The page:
At the Flair, we’re dedicated to your personal development, especially developing your personal style knowledge. With the Fashionary you’ll never again be out in the dark once fashion month comes back around next year. Your style dictionary is here to keep you in the loop and help you build some knowledge so you can know what you want for your closet.
Anyone who’s ever had to do Home Economics literally knows the inside and out of the A-Line. For the uninitiated, the À-Line refers to the triangle or À-like silhouette created by a garment that begins fitted at the waist then gradually widens to the hem. The ‘A-line’ as we know it was actually coined in 1955 by Christian Dior to describe the silhouettes of his Spring Summer collection.
The Appliqué is something we’ve all seen somewhere or another, typically found on children’s clothing. Appliqué is the layering of a motif or pattern and sometimes texture on top of another meant to act as ornamentation or provide some sort of contrast and in the case of children’s clothing, tell a story. Skilled seamstresses or simple Home Economics students can sew on an Appliqué or you can simply have it heat pressed on instead.
This iconic piece of fashion was originally created by Christian Dior for his ‘Ligne Corolle’ in 1947. Unlike other types of jackets, say the tuxedo jacket, this jacket is softer with rounded shoulders and padded at the hips. This padding creates a rounder more fuller hip look at the same time creating the illusion of a smaller waist mimicking the ‘Bum roll’ of the 18th Century but modernised. This look would eventually go on to be the house of Dior’s signature look.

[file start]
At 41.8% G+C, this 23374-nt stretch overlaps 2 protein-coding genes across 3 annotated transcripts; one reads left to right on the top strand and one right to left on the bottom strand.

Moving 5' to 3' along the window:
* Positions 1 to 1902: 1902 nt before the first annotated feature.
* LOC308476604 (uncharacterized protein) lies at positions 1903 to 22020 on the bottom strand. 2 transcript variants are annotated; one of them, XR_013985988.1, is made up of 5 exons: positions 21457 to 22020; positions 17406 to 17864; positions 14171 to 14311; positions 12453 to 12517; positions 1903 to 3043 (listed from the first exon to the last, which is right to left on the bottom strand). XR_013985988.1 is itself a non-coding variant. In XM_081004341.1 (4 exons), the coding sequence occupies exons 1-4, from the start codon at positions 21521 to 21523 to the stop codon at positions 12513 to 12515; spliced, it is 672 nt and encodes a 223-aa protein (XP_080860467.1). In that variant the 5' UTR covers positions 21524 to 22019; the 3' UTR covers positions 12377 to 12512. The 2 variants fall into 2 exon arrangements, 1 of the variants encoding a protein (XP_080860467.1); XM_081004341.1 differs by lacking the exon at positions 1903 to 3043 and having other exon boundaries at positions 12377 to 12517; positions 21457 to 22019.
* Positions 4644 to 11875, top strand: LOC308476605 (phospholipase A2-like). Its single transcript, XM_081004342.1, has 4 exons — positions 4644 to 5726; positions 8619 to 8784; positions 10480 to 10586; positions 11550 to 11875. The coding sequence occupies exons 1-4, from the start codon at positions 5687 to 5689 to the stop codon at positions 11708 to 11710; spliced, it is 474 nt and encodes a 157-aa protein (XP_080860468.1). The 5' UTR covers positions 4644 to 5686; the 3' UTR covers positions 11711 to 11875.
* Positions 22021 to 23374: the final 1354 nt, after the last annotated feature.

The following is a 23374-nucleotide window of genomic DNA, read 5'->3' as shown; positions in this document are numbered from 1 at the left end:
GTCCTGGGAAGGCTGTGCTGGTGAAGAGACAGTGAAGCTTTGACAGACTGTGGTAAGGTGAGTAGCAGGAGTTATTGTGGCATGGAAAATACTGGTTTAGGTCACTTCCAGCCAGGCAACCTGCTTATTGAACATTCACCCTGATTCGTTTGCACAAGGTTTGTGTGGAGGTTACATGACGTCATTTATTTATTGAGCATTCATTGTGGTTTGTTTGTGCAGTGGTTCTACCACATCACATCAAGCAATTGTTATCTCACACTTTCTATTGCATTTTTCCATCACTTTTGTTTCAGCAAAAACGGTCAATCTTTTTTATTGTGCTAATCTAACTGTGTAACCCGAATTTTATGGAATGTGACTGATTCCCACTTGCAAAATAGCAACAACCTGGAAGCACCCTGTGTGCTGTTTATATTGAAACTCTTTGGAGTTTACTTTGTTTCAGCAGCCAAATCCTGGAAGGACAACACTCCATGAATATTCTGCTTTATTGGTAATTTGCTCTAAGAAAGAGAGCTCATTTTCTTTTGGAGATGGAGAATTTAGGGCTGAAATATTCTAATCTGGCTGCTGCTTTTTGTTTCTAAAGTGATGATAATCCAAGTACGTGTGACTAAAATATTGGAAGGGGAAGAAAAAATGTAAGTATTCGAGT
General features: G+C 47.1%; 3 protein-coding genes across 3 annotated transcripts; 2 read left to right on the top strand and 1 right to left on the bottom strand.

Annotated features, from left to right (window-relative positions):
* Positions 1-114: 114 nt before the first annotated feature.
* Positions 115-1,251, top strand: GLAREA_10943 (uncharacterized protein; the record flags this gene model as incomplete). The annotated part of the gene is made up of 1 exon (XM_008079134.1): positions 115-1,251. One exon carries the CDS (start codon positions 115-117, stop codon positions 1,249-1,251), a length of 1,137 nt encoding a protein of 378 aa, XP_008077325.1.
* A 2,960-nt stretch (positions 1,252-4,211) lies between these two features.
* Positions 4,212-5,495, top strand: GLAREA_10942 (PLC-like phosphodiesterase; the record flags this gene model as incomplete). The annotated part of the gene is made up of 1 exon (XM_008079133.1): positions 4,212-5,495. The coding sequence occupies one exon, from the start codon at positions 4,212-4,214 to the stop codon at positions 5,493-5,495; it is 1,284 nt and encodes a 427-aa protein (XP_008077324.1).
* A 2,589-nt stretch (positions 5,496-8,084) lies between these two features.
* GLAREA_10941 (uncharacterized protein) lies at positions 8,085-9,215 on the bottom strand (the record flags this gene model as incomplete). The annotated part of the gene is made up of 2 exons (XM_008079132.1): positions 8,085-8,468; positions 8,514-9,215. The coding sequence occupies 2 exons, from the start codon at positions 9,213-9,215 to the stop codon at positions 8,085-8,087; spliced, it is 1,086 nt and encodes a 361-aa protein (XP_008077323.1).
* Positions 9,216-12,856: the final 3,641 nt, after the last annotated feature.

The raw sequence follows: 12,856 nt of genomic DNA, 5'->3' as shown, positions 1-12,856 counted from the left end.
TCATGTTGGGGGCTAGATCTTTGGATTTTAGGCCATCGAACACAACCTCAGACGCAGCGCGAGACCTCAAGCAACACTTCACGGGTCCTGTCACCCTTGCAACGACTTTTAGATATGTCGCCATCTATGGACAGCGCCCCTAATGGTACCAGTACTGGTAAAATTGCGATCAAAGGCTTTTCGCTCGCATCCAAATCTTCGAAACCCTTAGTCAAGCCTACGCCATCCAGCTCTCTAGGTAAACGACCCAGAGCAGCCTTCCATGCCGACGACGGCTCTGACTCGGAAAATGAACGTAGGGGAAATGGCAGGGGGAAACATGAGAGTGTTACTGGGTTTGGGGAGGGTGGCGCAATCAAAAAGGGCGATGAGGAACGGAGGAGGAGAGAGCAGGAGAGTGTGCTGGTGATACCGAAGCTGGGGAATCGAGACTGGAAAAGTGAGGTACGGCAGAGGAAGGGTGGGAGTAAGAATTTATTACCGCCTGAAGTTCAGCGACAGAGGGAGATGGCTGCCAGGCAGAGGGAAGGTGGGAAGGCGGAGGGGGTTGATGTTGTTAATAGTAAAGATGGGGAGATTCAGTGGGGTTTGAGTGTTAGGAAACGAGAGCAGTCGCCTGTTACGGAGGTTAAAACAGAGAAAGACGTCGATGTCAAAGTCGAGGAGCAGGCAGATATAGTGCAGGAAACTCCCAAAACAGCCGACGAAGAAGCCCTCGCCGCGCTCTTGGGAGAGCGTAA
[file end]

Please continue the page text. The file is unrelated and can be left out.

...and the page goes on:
Brides, brides! Gather round! This is the waistline for you. This iconic French design features an elongated contoured bodice which dips below the waistline over the skirt with a tight V-shape. This is also the shape which corsets take creating the coveted hourglass shape. This style comes from the Basque region of France, hence the name.
No, we’re not talking about Batman here. We’re talking about the sleeve which is also known as the ‘Dolman’ or the ‘Magqyer’. It’s a long sleeve which features a deep armhole which tapers to the wrists making it look like, well, a wing. The piece was popular in the Middle Ages but lost popularity during World War I, however, it went through a sort of revival and was renamed the ‘Bat-Wing’ in the ’80s, something credited to Madonna but we’d like to think that maybe because of Batman.
Story by Danik Frazer